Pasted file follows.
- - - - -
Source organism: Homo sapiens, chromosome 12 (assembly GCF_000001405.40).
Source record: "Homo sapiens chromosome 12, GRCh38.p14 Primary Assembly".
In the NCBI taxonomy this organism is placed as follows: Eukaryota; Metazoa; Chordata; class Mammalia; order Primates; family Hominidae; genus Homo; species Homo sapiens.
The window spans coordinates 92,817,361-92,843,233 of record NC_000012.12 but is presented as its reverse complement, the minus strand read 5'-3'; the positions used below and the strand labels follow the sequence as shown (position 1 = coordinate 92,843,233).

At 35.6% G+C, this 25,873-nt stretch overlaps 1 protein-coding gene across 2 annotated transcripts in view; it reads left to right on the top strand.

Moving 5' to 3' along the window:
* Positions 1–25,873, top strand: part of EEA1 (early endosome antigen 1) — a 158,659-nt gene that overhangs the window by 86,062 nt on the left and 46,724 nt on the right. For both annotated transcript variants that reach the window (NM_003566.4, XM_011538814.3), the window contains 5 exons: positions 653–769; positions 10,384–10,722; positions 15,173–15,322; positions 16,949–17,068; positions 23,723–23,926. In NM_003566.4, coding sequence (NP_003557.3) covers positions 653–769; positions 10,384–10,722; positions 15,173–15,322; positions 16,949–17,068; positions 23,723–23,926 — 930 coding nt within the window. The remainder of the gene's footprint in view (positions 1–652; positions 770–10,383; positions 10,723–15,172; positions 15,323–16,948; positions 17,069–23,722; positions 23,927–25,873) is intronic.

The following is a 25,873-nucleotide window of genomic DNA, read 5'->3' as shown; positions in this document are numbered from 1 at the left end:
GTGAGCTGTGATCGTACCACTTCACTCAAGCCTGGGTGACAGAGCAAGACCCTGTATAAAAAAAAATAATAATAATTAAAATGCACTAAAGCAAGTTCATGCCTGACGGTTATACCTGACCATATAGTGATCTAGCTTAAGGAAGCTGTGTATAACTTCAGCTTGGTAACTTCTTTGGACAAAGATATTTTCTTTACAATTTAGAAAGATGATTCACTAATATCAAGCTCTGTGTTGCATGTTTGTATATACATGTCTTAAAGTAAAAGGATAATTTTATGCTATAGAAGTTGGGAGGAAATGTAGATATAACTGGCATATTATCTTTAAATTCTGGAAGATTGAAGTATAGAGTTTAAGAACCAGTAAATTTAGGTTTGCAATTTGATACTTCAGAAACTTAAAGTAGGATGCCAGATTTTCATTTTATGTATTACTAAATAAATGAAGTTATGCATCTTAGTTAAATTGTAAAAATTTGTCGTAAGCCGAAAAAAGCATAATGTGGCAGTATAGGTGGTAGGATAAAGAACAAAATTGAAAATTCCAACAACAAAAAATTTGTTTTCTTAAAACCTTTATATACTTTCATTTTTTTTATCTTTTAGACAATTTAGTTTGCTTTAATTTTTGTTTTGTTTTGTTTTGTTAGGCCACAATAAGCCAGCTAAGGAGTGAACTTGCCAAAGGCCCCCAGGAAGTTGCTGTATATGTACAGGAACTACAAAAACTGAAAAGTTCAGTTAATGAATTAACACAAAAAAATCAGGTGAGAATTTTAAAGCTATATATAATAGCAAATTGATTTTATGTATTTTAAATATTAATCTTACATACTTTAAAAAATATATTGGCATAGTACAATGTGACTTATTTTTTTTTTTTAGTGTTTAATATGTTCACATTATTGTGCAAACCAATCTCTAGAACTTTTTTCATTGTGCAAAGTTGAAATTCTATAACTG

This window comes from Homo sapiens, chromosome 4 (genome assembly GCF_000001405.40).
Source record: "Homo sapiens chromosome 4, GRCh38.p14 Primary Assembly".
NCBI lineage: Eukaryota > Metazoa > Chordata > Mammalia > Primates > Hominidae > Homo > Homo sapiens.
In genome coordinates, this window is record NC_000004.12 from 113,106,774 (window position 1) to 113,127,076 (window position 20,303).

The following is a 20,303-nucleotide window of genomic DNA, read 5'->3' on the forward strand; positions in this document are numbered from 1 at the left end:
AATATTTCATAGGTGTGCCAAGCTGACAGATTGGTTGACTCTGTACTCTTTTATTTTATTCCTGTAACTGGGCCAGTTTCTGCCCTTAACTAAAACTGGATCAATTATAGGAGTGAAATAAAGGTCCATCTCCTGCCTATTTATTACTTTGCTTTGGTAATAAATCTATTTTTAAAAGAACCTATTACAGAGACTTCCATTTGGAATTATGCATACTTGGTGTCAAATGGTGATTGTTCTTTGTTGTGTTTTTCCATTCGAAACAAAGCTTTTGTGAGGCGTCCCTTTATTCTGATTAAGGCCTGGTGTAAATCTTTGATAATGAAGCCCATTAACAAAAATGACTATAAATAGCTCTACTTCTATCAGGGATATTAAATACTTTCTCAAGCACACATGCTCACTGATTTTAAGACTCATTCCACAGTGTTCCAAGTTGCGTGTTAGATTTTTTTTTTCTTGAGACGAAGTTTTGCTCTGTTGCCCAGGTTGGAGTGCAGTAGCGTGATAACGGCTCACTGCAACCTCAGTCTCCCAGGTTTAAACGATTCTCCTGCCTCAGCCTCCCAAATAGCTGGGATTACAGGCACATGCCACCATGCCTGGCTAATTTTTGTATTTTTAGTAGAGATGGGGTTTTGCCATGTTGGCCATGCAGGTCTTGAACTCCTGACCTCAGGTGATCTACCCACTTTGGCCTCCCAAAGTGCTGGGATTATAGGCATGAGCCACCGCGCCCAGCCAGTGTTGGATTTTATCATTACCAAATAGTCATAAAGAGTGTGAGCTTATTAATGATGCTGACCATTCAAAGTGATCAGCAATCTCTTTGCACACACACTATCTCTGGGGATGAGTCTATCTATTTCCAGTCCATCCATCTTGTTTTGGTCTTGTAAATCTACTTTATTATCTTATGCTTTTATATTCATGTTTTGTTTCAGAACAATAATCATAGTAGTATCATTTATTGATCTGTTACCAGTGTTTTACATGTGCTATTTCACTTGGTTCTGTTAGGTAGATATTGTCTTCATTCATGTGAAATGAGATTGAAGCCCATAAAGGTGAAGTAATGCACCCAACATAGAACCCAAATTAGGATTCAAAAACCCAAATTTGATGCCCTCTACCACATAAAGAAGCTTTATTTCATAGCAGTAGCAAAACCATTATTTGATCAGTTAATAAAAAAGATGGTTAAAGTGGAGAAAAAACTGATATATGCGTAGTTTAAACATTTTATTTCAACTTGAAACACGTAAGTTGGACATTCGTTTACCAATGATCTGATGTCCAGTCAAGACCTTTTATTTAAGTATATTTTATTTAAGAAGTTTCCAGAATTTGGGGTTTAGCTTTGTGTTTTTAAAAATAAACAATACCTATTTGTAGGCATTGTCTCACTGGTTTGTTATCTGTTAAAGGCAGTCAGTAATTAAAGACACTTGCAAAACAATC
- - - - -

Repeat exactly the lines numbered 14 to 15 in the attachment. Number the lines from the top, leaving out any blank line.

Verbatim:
The following is a 20,303-nucleotide window of genomic DNA, read 5'->3' on the forward strand; positions in this document are numbered from 1 at the left end:
AATATTTCATAGGTGTGCCAAGCTGACAGATTGGTTGACTCTGTACTCTTTTATTTTATTCCTGTAACTGGGCCAGTTTCTGCCCTTAACTAAAACTGGATCAATTATAGGAGTGAAATAAAGGTCCATCTCCTGCCTATTTATTACTTTGCTTTGGTAATAAATCTATTTTTAAAAGAACCTATTACAGAGACTTCCATTTGGAATTATGCATACTTGGTGTCAAATGGTGATTGTTCTTTGTTGTGTTTTTCCATTCGAAACAAAGCTTTTGTGAGGCGTCCCTTTATTCTGATTAAGGCCTGGTGTAAATCTTTGATAATGAAGCCCATTAACAAAAATGACTATAAATAGCTCTACTTCTATCAGGGATATTAAATACTTTCTCAAGCACACATGCTCACTGATTTTAAGACTCATTCCACAGTGTTCCAAGTTGCGTGTTAGATTTTTTTTTTCTTGAGACGAAGTTTTGCTCTGTTGCCCAGGTTGGAGTGCAGTAGCGTGATAACGGCTCACTGCAACCTCAGTCTCCCAGGTTTAAACGATTCTCCTGCCTCAGCCTCCCAAATAGCTGGGATTACAGGCACATGCCACCATGCCTGGCTAATTTTTGTATTTTTAGTAGAGATGGGGTTTTGCCATGTTGGCCATGCAGGTCTTGAACTCCTGACCTCAGGTGATCTACCCACTTTGGCCTCCCAAAGTGCTGGGATTATAGGCATGAGCCACCGCGCCCAGCCAGTGTTGGATTTTATCATTACCAAATAGTCATAAAGAGTGTGAGCTTATTAATGATGCTGACCATTCAAAGTGATCAGCAATCTCTTTGCACACACACTATCTCTGGGGATGAGTCTATCTATTTCCAGTCCATCCATCTTGTTTTGGTCTTGTAAATCTACTTTATTATCTTATGCTTTTATATTCATGTTTTGTTTCAGAACAATAATCATAGTAGTATCATTTATTGATCTGTTACCAGTGTTTTACATGTGCTATTTCACTTGGTTCTGTTAGGTAGATATTGTCTTCATTCATGTGAAATGAGATTGAAGCCCATAAAGGTGAAGTAATGCACCCAACATAGAACCCAAATTAGGATTCAAAAACCCAAATTTGATGCCCTCTACCACATAAAGAAGCTTTATTTCATAGCAGTAGCAAAACCATTATTTGATCAGTTAATAAAAAAGATGGTTAAAGTGGAGAAAAAACTGATATATGCGTAGTTTAAACATTTTATTTCAACTTGAAACACGTAAGTTGGACATTCGTTTACCAATGATCTGATGTCCAGTCAAGACCTTTTATTTAAGTATATTTTATTTAAGAAGTTTCCAGAATTTGGGGTTTAGCTTTGTGTTTTTAAAAATAAACAATACCTATTTGTAGGCATTGTCTCACTGGTTTGTTATCTGTTAAAGGCAGTCAGTAATTAAAGACACTTGCAAAACAATC